Bellieni CV, Tei M, Coccina F, Buonocore G: Sensorial saturation for infants’ pain. J Matern Fetal Neonatal Med. 2012, 25 (Suppl 1): 79-81.

    Article  PubMed  Google Scholar 

Download references

Author information



Corresponding author

Correspondence to Carlo V Bellieni.

Additional information

Competing interests

The authors declare that they have no competing interests.

Authors’ contributions

CVB and GA performed the analysis of the literature. GB collaborated in the discussion. All authors read and approved the final manuscript.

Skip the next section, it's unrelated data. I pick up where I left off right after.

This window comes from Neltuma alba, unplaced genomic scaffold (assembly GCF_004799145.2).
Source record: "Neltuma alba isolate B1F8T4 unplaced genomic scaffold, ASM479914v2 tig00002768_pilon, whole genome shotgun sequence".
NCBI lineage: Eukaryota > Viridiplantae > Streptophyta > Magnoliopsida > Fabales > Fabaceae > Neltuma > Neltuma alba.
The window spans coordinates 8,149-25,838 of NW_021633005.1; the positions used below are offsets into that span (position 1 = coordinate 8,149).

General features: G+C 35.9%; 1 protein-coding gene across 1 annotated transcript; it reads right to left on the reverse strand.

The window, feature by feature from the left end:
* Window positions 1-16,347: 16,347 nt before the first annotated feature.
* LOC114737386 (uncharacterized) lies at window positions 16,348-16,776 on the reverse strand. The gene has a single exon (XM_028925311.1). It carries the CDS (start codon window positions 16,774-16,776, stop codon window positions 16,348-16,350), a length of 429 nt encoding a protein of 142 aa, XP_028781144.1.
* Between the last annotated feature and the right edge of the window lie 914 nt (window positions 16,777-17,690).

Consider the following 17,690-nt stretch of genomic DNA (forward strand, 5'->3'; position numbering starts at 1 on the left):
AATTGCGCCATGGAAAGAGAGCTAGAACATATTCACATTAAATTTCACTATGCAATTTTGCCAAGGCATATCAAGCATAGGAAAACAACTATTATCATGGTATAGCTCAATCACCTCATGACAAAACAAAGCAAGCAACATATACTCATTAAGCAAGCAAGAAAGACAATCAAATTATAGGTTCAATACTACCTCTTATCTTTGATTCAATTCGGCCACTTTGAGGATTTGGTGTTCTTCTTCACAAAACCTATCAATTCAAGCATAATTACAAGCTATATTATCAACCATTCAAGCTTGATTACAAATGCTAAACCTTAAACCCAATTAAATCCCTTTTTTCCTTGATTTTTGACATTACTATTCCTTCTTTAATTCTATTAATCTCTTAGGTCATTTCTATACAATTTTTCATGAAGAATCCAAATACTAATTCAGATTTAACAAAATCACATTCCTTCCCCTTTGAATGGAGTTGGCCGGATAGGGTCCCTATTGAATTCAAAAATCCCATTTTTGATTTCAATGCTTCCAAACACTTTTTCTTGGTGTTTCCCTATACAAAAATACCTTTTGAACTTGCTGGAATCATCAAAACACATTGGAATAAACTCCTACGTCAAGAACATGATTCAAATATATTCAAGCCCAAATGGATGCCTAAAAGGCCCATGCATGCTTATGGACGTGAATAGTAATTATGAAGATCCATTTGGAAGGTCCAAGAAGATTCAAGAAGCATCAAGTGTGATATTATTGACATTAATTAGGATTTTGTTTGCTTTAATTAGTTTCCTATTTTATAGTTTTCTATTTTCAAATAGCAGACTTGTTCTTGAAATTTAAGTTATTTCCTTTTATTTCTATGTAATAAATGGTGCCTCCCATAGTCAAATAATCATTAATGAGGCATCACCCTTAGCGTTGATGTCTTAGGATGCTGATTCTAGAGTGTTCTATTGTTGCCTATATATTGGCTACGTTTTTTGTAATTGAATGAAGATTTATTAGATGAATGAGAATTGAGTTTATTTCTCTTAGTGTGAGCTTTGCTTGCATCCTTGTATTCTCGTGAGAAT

Rights and permissions

This article is published under license to BioMed Central Ltd. This is an Open Access article distributed under the terms of the Creative Commons Attribution License (, which permits unrestricted use, distribution, and reproduction in any medium, provided the original work is properly cited.

Reprints and Permissions

About this article

Cite this article

Bellieni, C.V., Alagna, M.G. & Buonocore, G. Analgesia for infants’ circumcision. Ital J Pediatr 39, 38 (2013).

Download citation


  • Male circumcision (MC)
  • Newborn
  • Analgesia
  • Pain management